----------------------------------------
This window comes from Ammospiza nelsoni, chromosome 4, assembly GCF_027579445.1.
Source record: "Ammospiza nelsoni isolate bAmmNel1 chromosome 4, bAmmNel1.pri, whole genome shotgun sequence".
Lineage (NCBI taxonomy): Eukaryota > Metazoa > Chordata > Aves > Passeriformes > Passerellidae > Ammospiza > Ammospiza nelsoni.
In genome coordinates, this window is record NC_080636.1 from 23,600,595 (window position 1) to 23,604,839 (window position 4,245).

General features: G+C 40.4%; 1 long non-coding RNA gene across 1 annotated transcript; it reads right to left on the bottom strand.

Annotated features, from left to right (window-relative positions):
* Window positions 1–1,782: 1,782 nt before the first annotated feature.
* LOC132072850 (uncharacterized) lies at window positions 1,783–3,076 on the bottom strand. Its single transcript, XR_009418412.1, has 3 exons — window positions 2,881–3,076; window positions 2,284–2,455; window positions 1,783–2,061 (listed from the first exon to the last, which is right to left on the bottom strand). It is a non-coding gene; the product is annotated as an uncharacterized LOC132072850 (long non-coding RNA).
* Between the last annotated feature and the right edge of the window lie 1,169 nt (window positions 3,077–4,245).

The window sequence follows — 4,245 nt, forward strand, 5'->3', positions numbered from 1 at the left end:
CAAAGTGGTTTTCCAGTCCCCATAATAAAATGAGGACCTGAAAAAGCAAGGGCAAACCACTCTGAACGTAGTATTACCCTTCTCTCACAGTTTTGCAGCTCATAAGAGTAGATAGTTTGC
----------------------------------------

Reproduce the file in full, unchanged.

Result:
This window comes from Ammospiza nelsoni, chromosome 4, assembly GCF_027579445.1.
Source record: "Ammospiza nelsoni isolate bAmmNel1 chromosome 4, bAmmNel1.pri, whole genome shotgun sequence".
Lineage (NCBI taxonomy): Eukaryota > Metazoa > Chordata > Aves > Passeriformes > Passerellidae > Ammospiza > Ammospiza nelsoni.
In genome coordinates, this window is record NC_080636.1 from 23,600,595 (window position 1) to 23,604,839 (window position 4,245).

General features: G+C 40.4%; 1 long non-coding RNA gene across 1 annotated transcript; it reads right to left on the bottom strand.

Annotated features, from left to right (window-relative positions):
* Window positions 1–1,782: 1,782 nt before the first annotated feature.
* LOC132072850 (uncharacterized) lies at window positions 1,783–3,076 on the bottom strand. Its single transcript, XR_009418412.1, has 3 exons — window positions 2,881–3,076; window positions 2,284–2,455; window positions 1,783–2,061 (listed from the first exon to the last, which is right to left on the bottom strand). It is a non-coding gene; the product is annotated as an uncharacterized LOC132072850 (long non-coding RNA).
* Between the last annotated feature and the right edge of the window lie 1,169 nt (window positions 3,077–4,245).

The window sequence follows — 4,245 nt, forward strand, 5'->3', positions numbered from 1 at the left end:
CAAAGTGGTTTTCCAGTCCCCATAATAAAATGAGGACCTGAAAAAGCAAGGGCAAACCACTCTGAACGTAGTATTACCCTTCTCTCACAGTTTTGCAGCTCATAAGAGTAGATAGTTTGC